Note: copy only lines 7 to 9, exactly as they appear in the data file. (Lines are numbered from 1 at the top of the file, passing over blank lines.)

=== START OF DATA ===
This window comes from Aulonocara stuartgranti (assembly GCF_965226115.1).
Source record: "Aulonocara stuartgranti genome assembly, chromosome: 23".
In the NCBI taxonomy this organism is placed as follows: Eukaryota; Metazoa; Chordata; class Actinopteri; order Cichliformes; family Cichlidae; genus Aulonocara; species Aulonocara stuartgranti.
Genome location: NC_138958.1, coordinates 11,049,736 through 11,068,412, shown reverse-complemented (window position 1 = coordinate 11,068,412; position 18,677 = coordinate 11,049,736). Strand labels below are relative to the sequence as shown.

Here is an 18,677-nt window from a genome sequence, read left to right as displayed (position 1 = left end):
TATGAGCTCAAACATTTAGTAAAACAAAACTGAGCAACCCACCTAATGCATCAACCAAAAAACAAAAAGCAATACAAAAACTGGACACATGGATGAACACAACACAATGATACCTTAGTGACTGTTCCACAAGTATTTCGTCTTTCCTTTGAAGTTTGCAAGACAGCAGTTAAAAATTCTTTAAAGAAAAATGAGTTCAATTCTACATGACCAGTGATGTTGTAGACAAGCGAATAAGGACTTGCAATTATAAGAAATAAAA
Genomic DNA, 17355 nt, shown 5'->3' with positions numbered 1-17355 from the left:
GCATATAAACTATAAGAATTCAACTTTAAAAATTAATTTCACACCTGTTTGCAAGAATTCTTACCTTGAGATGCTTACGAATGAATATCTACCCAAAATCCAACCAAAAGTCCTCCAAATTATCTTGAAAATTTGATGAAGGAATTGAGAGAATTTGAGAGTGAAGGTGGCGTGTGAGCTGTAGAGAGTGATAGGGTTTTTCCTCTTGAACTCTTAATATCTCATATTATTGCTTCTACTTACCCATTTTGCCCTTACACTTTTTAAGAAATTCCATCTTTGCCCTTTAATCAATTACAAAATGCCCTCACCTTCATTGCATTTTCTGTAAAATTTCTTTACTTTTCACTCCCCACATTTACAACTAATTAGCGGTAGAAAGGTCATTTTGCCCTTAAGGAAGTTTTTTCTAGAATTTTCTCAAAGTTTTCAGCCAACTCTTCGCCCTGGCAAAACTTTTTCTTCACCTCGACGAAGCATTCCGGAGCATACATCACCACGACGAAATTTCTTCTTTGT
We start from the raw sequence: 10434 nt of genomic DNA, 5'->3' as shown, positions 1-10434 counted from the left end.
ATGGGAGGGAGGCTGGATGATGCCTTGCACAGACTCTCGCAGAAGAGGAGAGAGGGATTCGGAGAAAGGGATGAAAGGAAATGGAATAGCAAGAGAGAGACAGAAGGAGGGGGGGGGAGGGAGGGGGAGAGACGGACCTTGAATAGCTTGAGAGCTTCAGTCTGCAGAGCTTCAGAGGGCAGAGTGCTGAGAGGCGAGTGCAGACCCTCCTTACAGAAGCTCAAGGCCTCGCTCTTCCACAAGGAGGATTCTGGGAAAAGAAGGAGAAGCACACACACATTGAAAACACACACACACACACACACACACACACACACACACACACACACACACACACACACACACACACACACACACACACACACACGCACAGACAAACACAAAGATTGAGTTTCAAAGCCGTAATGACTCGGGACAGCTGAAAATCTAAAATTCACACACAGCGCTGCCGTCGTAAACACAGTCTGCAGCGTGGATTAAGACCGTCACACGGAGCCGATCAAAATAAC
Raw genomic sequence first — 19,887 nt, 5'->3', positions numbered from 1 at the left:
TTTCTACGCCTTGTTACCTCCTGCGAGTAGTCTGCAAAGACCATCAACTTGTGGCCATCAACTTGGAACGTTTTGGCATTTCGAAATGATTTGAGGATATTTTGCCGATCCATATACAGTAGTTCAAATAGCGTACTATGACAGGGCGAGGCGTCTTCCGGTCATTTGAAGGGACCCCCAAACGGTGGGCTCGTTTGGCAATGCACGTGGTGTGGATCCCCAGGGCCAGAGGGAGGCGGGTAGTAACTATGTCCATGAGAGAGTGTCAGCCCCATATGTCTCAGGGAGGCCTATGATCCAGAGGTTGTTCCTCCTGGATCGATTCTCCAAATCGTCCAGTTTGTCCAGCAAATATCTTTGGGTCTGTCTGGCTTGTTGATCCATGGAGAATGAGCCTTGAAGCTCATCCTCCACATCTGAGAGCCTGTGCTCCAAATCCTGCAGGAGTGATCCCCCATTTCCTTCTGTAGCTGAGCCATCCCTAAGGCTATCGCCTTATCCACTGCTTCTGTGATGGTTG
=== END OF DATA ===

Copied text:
Genomic DNA, 17355 nt, shown 5'->3' with positions numbered 1-17355 from the left:
GCATATAAACTATAAGAATTCAACTTTAAAAATTAATTTCACACCTGTTTGCAAGAATTCTTACCTTGAGATGCTTACGAATGAATATCTACCCAAAATCCAACCAAAAGTCCTCCAAATTATCTTGAAAATTTGATGAAGGAATTGAGAGAATTTGAGAGTGAAGGTGGCGTGTGAGCTGTAGAGAGTGATAGGGTTTTTCCTCTTGAACTCTTAATATCTCATATTATTGCTTCTACTTACCCATTTTGCCCTTACACTTTTTAAGAAATTCCATCTTTGCCCTTTAATCAATTACAAAATGCCCTCACCTTCATTGCATTTTCTGTAAAATTTCTTTACTTTTCACTCCCCACATTTACAACTAATTAGCGGTAGAAAGGTCATTTTGCCCTTAAGGAAGTTTTTTCTAGAATTTTCTCAAAGTTTTCAGCCAACTCTTCGCCCTGGCAAAACTTTTTCTTCACCTCGACGAAGCATTCCGGAGCATACATCACCACGACGAAATTTCTTCTTTGT
We start from the raw sequence: 10434 nt of genomic DNA, 5'->3' as shown, positions 1-10434 counted from the left end.